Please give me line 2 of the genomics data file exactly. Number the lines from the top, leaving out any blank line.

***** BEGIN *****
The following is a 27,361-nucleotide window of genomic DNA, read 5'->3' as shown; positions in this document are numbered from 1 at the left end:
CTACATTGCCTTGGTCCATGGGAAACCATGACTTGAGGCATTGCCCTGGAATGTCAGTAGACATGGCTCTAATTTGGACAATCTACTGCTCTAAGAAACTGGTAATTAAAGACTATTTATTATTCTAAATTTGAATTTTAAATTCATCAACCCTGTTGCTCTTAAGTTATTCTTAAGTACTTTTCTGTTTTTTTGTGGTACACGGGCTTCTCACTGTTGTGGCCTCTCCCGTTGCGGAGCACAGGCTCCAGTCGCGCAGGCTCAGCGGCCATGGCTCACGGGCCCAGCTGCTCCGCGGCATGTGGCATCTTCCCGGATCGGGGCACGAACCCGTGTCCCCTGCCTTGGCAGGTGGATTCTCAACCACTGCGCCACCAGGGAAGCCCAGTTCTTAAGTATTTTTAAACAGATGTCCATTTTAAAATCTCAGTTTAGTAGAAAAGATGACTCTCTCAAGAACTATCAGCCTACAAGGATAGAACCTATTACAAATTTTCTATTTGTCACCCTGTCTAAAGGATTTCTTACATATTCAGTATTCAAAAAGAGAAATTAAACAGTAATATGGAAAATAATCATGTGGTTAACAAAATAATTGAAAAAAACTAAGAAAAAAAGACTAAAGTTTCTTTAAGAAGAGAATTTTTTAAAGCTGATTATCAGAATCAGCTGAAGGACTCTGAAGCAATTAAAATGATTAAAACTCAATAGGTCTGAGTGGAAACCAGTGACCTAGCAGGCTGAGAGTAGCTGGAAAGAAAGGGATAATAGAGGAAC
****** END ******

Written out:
CTACATTGCCTTGGTCCATGGGAAACCATGACTTGAGGCATTGCCCTGGAATGTCAGTAGACATGGCTCTAATTTGGACAATCTACTGCTCTAAGAAACTGGTAATTAAAGACTATTTATTATTCTAAATTTGAATTTTAAATTCATCAACCCTGTTGCTCTTAAGTTATTCTTAAGTACTTTTCTGTTTTTTTGTGGTACACGGGCTTCTCACTGTTGTGGCCTCTCCCGTTGCGGAGCACAGGCTCCAGTCGCGCAGGCTCAGCGGCCATGGCTCACGGGCCCAGCTGCTCCGCGGCATGTGGCATCTTCCCGGATCGGGGCACGAACCCGTGTCCCCTGCCTTGGCAGGTGGATTCTCAACCACTGCGCCACCAGGGAAGCCCAGTTCTTAAGTATTTTTAAACAGATGTCCATTTTAAAATCTCAGTTTAGTAGAAAAGATGACTCTCTCAAGAACTATCAGCCTACAAGGATAGAACCTATTACAAATTTTCTATTTGTCACCCTGTCTAAAGGATTTCTTACATATTCAGTATTCAAAAAGAGAAATTAAACAGTAATATGGAAAATAATCATGTGGTTAACAAAATAATTGAAAAAAACTAAGAAAAAAAGACTAAAGTTTCTTTAAGAAGAGAATTTTTTAAAGCTGATTATCAGAATCAGCTGAAGGACTCTGAAGCAATTAAAATGATTAAAACTCAATAGGTCTGAGTGGAAACCAGTGACCTAGCAGGCTGAGAGTAGCTGGAAAGAAAGGGATAATAGAGGAAC